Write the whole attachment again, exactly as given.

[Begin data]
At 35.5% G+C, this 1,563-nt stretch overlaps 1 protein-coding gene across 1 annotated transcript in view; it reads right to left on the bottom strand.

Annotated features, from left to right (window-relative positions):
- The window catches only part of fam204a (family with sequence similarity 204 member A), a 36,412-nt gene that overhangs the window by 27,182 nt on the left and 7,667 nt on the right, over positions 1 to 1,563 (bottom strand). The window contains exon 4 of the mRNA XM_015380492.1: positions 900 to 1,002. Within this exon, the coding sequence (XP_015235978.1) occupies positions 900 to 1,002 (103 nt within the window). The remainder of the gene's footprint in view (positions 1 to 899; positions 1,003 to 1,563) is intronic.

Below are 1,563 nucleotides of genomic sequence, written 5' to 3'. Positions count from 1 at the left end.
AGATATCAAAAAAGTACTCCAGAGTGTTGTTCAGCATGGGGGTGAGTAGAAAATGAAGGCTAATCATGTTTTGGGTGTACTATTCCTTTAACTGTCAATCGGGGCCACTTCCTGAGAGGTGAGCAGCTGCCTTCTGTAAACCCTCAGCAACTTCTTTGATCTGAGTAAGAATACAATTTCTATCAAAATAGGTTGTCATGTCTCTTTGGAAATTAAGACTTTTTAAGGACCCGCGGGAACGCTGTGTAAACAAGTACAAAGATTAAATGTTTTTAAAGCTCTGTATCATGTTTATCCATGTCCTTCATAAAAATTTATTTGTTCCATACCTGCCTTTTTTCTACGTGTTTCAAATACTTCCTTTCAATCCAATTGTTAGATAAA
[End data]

At 35.5% G+C, this 1,563-nt stretch overlaps 1 protein-coding gene across 1 annotated transcript in view; it reads right to left on the bottom strand.

Annotated features, from left to right (window-relative positions):
- The window catches only part of fam204a (family with sequence similarity 204 member A), a 36,412-nt gene that overhangs the window by 27,182 nt on the left and 7,667 nt on the right, over positions 1 to 1,563 (bottom strand). The window contains exon 4 of the mRNA XM_015380492.1: positions 900 to 1,002. Within this exon, the coding sequence (XP_015235978.1) occupies positions 900 to 1,002 (103 nt within the window). The remainder of the gene's footprint in view (positions 1 to 899; positions 1,003 to 1,563) is intronic.

Below are 1,563 nucleotides of genomic sequence, written 5' to 3'. Positions count from 1 at the left end.
AGATATCAAAAAAGTACTCCAGAGTGTTGTTCAGCATGGGGGTGAGTAGAAAATGAAGGCTAATCATGTTTTGGGTGTACTATTCCTTTAACTGTCAATCGGGGCCACTTCCTGAGAGGTGAGCAGCTGCCTTCTGTAAACCCTCAGCAACTTCTTTGATCTGAGTAAGAATACAATTTCTATCAAAATAGGTTGTCATGTCTCTTTGGAAATTAAGACTTTTTAAGGACCCGCGGGAACGCTGTGTAAACAAGTACAAAGATTAAATGTTTTTAAAGCTCTGTATCATGTTTATCCATGTCCTTCATAAAAATTTATTTGTTCCATACCTGCCTTTTTTCTACGTGTTTCAAATACTTCCTTTCAATCCAATTGTTAGATAAA